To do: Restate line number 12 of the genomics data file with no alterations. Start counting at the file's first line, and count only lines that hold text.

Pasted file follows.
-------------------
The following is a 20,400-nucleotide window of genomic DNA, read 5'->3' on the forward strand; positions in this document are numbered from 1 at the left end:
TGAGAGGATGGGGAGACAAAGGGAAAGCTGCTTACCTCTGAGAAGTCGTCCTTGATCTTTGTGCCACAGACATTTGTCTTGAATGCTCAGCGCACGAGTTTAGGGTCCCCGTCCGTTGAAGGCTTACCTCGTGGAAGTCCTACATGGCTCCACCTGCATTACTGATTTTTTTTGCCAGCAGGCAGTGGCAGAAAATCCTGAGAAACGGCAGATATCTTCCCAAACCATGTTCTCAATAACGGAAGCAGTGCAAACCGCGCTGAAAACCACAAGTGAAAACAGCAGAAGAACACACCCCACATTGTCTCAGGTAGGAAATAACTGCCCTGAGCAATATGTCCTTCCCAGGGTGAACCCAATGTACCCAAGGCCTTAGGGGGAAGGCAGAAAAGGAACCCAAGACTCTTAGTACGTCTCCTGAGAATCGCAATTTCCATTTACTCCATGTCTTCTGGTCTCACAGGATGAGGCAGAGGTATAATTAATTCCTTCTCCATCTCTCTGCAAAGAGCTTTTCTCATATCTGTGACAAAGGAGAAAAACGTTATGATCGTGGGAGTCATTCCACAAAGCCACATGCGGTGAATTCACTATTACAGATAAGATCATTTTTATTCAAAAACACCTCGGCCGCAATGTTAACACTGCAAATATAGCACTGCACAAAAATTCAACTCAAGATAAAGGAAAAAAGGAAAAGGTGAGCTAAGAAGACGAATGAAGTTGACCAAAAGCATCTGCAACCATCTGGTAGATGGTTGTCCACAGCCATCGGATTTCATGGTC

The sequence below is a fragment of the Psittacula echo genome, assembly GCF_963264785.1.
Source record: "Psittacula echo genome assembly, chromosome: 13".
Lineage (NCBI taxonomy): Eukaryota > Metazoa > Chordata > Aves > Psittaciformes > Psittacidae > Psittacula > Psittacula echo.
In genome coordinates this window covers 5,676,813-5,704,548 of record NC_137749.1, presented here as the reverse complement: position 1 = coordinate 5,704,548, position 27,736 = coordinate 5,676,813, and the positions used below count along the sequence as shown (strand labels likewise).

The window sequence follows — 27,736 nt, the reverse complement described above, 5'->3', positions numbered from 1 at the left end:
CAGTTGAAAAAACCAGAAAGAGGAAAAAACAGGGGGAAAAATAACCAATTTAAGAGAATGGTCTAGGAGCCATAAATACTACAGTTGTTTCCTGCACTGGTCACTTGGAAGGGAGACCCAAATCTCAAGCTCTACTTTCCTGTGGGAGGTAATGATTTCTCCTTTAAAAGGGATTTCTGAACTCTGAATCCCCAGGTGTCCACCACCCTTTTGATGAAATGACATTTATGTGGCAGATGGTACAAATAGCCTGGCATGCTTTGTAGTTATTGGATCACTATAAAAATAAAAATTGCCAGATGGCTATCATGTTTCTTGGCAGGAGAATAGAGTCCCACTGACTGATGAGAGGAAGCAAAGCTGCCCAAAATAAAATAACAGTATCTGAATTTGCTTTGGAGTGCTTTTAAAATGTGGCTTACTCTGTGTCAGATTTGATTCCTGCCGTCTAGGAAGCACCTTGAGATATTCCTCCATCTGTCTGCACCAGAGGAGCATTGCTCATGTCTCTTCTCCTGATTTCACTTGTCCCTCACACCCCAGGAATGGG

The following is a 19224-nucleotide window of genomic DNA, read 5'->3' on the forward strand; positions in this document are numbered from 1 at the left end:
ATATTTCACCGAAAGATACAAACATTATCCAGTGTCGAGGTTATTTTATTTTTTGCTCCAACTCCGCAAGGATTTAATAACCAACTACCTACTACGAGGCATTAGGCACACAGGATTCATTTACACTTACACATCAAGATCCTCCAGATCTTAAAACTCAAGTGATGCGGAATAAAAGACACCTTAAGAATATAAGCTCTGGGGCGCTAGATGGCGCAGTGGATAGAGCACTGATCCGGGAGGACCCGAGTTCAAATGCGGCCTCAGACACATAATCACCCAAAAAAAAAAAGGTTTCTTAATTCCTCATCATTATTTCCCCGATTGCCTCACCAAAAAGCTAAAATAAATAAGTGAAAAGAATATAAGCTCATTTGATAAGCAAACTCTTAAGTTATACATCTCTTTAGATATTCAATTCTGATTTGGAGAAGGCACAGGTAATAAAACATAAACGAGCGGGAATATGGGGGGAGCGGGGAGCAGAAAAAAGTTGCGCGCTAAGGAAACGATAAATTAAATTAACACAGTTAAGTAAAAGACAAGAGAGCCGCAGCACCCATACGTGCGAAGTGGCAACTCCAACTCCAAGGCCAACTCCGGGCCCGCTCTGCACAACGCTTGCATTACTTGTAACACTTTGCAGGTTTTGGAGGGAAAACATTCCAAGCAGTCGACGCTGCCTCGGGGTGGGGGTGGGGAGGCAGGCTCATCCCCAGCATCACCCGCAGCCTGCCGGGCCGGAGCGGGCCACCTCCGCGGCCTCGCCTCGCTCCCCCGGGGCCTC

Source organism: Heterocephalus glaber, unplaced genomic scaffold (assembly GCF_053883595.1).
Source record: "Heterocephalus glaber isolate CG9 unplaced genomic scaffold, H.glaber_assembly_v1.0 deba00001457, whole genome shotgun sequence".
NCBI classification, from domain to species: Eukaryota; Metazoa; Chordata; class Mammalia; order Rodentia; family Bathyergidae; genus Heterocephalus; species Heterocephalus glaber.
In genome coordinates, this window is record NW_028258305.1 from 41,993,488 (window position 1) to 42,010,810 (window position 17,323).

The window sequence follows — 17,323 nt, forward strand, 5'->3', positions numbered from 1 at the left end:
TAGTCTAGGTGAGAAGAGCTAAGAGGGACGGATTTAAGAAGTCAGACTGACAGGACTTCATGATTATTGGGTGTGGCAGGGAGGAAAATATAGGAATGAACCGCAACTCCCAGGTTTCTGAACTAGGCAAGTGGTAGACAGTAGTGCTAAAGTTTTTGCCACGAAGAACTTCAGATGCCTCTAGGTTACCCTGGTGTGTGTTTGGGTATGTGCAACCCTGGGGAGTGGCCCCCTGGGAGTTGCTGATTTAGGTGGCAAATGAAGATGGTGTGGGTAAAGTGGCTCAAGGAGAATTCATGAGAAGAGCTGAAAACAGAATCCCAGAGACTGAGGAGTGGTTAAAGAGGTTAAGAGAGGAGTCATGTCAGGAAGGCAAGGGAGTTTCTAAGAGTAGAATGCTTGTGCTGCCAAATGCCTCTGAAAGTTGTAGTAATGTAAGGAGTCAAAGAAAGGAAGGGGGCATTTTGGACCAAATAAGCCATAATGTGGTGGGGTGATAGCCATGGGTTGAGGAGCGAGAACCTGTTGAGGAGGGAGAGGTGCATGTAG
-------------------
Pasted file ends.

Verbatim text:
Source record: "Heterocephalus glaber isolate CG9 unplaced genomic scaffold, H.glaber_assembly_v1.0 deba00001457, whole genome shotgun sequence".